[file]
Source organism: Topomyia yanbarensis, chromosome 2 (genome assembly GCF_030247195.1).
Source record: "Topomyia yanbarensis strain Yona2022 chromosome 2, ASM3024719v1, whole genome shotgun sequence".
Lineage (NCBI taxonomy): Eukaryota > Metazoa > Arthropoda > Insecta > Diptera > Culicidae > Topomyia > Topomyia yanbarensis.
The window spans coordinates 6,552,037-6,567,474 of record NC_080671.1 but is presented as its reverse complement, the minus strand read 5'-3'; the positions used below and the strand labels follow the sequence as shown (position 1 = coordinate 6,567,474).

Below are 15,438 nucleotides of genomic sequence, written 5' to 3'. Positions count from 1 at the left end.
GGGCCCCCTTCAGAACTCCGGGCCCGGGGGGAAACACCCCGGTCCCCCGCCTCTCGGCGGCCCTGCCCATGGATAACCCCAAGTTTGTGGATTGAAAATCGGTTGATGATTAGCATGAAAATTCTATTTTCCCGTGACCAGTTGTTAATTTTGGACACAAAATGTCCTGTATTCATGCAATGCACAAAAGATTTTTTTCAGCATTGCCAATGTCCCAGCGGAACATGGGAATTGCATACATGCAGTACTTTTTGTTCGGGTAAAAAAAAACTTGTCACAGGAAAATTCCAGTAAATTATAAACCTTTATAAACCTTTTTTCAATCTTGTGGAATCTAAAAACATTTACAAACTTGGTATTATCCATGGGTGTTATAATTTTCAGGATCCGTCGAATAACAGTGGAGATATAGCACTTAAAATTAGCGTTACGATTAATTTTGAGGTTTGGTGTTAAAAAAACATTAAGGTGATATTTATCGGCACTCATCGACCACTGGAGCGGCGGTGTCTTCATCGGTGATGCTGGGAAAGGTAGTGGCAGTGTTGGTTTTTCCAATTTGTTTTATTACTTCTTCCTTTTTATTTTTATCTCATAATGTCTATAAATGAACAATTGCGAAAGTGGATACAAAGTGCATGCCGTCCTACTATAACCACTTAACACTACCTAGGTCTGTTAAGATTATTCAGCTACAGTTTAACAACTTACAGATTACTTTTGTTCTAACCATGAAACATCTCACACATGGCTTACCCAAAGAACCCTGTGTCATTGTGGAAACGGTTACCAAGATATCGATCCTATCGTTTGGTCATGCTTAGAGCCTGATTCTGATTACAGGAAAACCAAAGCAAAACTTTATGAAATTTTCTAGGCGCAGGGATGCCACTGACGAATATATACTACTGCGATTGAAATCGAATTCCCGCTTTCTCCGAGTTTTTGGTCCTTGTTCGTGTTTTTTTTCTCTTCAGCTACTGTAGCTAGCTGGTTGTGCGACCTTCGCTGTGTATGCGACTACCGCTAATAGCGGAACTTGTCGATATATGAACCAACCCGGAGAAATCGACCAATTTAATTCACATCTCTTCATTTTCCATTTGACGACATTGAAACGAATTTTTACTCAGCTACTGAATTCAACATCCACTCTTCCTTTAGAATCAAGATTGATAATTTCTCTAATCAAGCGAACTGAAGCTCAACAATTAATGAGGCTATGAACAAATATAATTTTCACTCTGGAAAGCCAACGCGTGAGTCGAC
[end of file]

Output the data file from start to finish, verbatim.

Source organism: Topomyia yanbarensis, chromosome 2 (genome assembly GCF_030247195.1).
Source record: "Topomyia yanbarensis strain Yona2022 chromosome 2, ASM3024719v1, whole genome shotgun sequence".
Lineage (NCBI taxonomy): Eukaryota > Metazoa > Arthropoda > Insecta > Diptera > Culicidae > Topomyia > Topomyia yanbarensis.
The window spans coordinates 6,552,037-6,567,474 of record NC_080671.1 but is presented as its reverse complement, the minus strand read 5'-3'; the positions used below and the strand labels follow the sequence as shown (position 1 = coordinate 6,567,474).

Below are 15,438 nucleotides of genomic sequence, written 5' to 3'. Positions count from 1 at the left end.
GGGCCCCCTTCAGAACTCCGGGCCCGGGGGGAAACACCCCGGTCCCCCGCCTCTCGGCGGCCCTGCCCATGGATAACCCCAAGTTTGTGGATTGAAAATCGGTTGATGATTAGCATGAAAATTCTATTTTCCCGTGACCAGTTGTTAATTTTGGACACAAAATGTCCTGTATTCATGCAATGCACAAAAGATTTTTTTCAGCATTGCCAATGTCCCAGCGGAACATGGGAATTGCATACATGCAGTACTTTTTGTTCGGGTAAAAAAAAACTTGTCACAGGAAAATTCCAGTAAATTATAAACCTTTATAAACCTTTTTTCAATCTTGTGGAATCTAAAAACATTTACAAACTTGGTATTATCCATGGGTGTTATAATTTTCAGGATCCGTCGAATAACAGTGGAGATATAGCACTTAAAATTAGCGTTACGATTAATTTTGAGGTTTGGTGTTAAAAAAACATTAAGGTGATATTTATCGGCACTCATCGACCACTGGAGCGGCGGTGTCTTCATCGGTGATGCTGGGAAAGGTAGTGGCAGTGTTGGTTTTTCCAATTTGTTTTATTACTTCTTCCTTTTTATTTTTATCTCATAATGTCTATAAATGAACAATTGCGAAAGTGGATACAAAGTGCATGCCGTCCTACTATAACCACTTAACACTACCTAGGTCTGTTAAGATTATTCAGCTACAGTTTAACAACTTACAGATTACTTTTGTTCTAACCATGAAACATCTCACACATGGCTTACCCAAAGAACCCTGTGTCATTGTGGAAACGGTTACCAAGATATCGATCCTATCGTTTGGTCATGCTTAGAGCCTGATTCTGATTACAGGAAAACCAAAGCAAAACTTTATGAAATTTTCTAGGCGCAGGGATGCCACTGACGAATATATACTACTGCGATTGAAATCGAATTCCCGCTTTCTCCGAGTTTTTGGTCCTTGTTCGTGTTTTTTTTCTCTTCAGCTACTGTAGCTAGCTGGTTGTGCGACCTTCGCTGTGTATGCGACTACCGCTAATAGCGGAACTTGTCGATATATGAACCAACCCGGAGAAATCGACCAATTTAATTCACATCTCTTCATTTTCCATTTGACGACATTGAAACGAATTTTTACTCAGCTACTGAATTCAACATCCACTCTTCCTTTAGAATCAAGATTGATAATTTCTCTAATCAAGCGAACTGAAGCTCAACAATTAATGAGGCTATGAACAAATATAATTTTCACTCTGGAAAGCCAACGCGTGAGTCGAC